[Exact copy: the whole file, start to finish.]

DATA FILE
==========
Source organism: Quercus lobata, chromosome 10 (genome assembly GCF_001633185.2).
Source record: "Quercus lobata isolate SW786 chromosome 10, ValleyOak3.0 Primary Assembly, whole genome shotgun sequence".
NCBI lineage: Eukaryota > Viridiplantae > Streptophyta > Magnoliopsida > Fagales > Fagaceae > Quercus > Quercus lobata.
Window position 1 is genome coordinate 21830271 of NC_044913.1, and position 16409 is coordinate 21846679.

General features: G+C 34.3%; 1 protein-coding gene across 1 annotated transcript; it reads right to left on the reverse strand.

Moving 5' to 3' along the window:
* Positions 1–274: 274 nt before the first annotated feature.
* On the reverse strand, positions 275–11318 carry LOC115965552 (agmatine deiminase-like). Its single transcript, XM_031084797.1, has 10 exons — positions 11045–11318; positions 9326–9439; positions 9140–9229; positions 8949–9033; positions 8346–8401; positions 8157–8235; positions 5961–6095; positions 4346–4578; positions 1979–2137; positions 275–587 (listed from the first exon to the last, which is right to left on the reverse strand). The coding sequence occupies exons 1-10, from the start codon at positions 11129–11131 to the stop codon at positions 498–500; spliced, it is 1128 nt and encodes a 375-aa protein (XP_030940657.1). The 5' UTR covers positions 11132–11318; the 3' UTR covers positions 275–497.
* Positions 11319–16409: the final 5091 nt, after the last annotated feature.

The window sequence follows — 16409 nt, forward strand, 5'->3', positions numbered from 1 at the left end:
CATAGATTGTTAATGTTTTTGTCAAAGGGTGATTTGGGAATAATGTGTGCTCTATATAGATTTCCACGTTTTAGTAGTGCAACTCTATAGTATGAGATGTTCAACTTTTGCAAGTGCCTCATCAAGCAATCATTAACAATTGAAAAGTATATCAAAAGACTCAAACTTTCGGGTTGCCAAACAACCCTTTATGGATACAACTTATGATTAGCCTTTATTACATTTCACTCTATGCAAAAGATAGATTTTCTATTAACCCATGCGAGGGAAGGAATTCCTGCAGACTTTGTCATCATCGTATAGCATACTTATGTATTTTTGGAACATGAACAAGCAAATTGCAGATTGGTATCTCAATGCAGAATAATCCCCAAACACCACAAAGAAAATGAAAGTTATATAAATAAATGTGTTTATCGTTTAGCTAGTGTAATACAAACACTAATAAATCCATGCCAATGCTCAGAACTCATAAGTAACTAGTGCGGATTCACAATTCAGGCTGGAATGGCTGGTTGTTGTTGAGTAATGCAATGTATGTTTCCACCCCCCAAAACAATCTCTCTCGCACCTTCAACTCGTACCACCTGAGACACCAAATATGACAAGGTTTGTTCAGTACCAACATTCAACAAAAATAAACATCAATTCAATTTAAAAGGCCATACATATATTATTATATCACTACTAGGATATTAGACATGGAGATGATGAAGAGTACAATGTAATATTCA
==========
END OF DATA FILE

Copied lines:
Source organism: Quercus lobata, chromosome 10 (genome assembly GCF_001633185.2).
Source record: "Quercus lobata isolate SW786 chromosome 10, ValleyOak3.0 Primary Assembly, whole genome shotgun sequence".
NCBI lineage: Eukaryota > Viridiplantae > Streptophyta > Magnoliopsida > Fagales > Fagaceae > Quercus > Quercus lobata.
Window position 1 is genome coordinate 21830271 of NC_044913.1, and position 16409 is coordinate 21846679.

General features: G+C 34.3%; 1 protein-coding gene across 1 annotated transcript; it reads right to left on the reverse strand.

Moving 5' to 3' along the window:
* Positions 1–274: 274 nt before the first annotated feature.
* On the reverse strand, positions 275–11318 carry LOC115965552 (agmatine deiminase-like). Its single transcript, XM_031084797.1, has 10 exons — positions 11045–11318; positions 9326–9439; positions 9140–9229; positions 8949–9033; positions 8346–8401; positions 8157–8235; positions 5961–6095; positions 4346–4578; positions 1979–2137; positions 275–587 (listed from the first exon to the last, which is right to left on the reverse strand). The coding sequence occupies exons 1-10, from the start codon at positions 11129–11131 to the stop codon at positions 498–500; spliced, it is 1128 nt and encodes a 375-aa protein (XP_030940657.1). The 5' UTR covers positions 11132–11318; the 3' UTR covers positions 275–497.
* Positions 11319–16409: the final 5091 nt, after the last annotated feature.

The window sequence follows — 16409 nt, forward strand, 5'->3', positions numbered from 1 at the left end:
CATAGATTGTTAATGTTTTTGTCAAAGGGTGATTTGGGAATAATGTGTGCTCTATATAGATTTCCACGTTTTAGTAGTGCAACTCTATAGTATGAGATGTTCAACTTTTGCAAGTGCCTCATCAAGCAATCATTAACAATTGAAAAGTATATCAAAAGACTCAAACTTTCGGGTTGCCAAACAACCCTTTATGGATACAACTTATGATTAGCCTTTATTACATTTCACTCTATGCAAAAGATAGATTTTCTATTAACCCATGCGAGGGAAGGAATTCCTGCAGACTTTGTCATCATCGTATAGCATACTTATGTATTTTTGGAACATGAACAAGCAAATTGCAGATTGGTATCTCAATGCAGAATAATCCCCAAACACCACAAAGAAAATGAAAGTTATATAAATAAATGTGTTTATCGTTTAGCTAGTGTAATACAAACACTAATAAATCCATGCCAATGCTCAGAACTCATAAGTAACTAGTGCGGATTCACAATTCAGGCTGGAATGGCTGGTTGTTGTTGAGTAATGCAATGTATGTTTCCACCCCCCAAAACAATCTCTCTCGCACCTTCAACTCGTACCACCTGAGACACCAAATATGACAAGGTTTGTTCAGTACCAACATTCAACAAAAATAAACATCAATTCAATTTAAAAGGCCATACATATATTATTATATCACTACTAGGATATTAGACATGGAGATGATGAAGAGTACAATGTAATATTCA